If you’ve been reading up on how to advance your workout sessions, you’ve likely heard of high intensity interval training, or HIIT, before. This advanced form of cardio training has you alternate between brief periods of very intense exercise and active rest periods. This process is repeated five to ten times, making up a 15-20 minute workout session, not including the warm-up and cool-down. When done properly, it offers superior conditioning and fat-burning benefits due to the high calorie burn both during and after the workout.
Sounds great, right? Before you dive right into it, there are a few things that you must know.
1. YOU’LL BE AT A HIGHER RISK OF OVERTRAINING
HIIT done right is a great form of exercise that will make a perfect addition to your workout program. HIIT done wrong could lead to injuries, burn out, and loss of motivation to continue.
Realize that your body can only handle so much intense exercise per week. If you attempt to do HIIT and full-body weight lifting sessions 5 or 6 days a week, it’s only a matter of time before your system crashes. Remember that even though you may be working different muscles on successive workouts, your central nervous system will still be working hard, generating the strength and power needed to get these sessions done. It needs rest time, too. Even the most fit of individuals should cap it off at four very intense workouts total a week if you’re advanced, or three if you’re at the intermediate level.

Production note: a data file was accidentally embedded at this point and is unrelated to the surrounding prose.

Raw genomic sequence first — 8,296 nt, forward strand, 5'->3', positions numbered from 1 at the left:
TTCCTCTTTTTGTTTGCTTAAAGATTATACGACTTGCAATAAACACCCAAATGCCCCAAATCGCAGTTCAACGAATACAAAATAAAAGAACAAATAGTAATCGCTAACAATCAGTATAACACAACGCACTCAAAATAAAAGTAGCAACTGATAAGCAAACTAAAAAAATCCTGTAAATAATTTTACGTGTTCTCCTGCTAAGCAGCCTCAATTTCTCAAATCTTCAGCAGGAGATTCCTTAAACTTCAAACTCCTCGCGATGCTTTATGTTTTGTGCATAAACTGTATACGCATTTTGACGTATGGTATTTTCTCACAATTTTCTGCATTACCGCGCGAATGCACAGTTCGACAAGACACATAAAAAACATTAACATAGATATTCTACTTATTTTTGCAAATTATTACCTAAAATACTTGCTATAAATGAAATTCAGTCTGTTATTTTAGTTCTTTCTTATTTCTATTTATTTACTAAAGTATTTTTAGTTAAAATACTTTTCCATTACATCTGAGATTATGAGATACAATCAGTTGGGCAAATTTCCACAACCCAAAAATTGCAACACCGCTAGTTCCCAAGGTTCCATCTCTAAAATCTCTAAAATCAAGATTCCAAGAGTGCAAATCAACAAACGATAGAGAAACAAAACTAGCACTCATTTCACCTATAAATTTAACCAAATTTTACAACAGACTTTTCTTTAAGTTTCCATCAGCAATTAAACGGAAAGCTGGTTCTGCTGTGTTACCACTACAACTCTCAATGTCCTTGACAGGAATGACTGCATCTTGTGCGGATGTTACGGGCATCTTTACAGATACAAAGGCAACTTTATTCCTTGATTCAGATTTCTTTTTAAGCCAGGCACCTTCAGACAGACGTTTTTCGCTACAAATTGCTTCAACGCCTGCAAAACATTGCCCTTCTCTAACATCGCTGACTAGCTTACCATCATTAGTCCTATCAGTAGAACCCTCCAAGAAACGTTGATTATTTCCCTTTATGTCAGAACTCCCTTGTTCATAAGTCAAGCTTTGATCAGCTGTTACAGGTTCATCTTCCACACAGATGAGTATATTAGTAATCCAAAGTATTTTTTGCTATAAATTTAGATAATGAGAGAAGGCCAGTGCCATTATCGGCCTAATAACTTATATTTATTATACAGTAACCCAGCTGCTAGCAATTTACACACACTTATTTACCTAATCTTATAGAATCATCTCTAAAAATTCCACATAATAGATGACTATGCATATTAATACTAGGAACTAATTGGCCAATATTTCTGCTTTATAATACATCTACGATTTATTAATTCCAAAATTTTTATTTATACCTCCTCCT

2. YOU’LL WANT TO SELECT THE PROPER FORM OF EXERCISE
The second important point to know is that you must select the right form of exercise.
What’s correct? The key thing to look for is an exercise where you can accelerate quickly. If it takes you 10 seconds to get to top speed and you’re doing 30 second intervals, you’ve just wasted a third of the total time you should be working. Choose an activity that allows you to get to top speed almost instantaneously. Burpees, mountain climbers, jumping jacks, spinning, and running are all great choices.
3. SCHEDULE WISELY WITH YOUR LOWER BODY STRENGTH TRAINING
Most forms of HIIT are going to really stress the lower body muscles, so be mindful of when you do them in relation to lower body strength training. If you’re doing sets of heavy squats, lunges, and dead lifts one day, you’ll wake up the next day seriously dreading attempting a HIIT. Your lower body needs time to recover from the weight days. Skip a day, then do your HIIT workout the following day.
If you keep these points in mind, you should be able to successfully make the transition to high intensity interval training and reap all the benefits it has to offer. Do you have your own HIIT words of wisdom? Tell us about them in the comments below.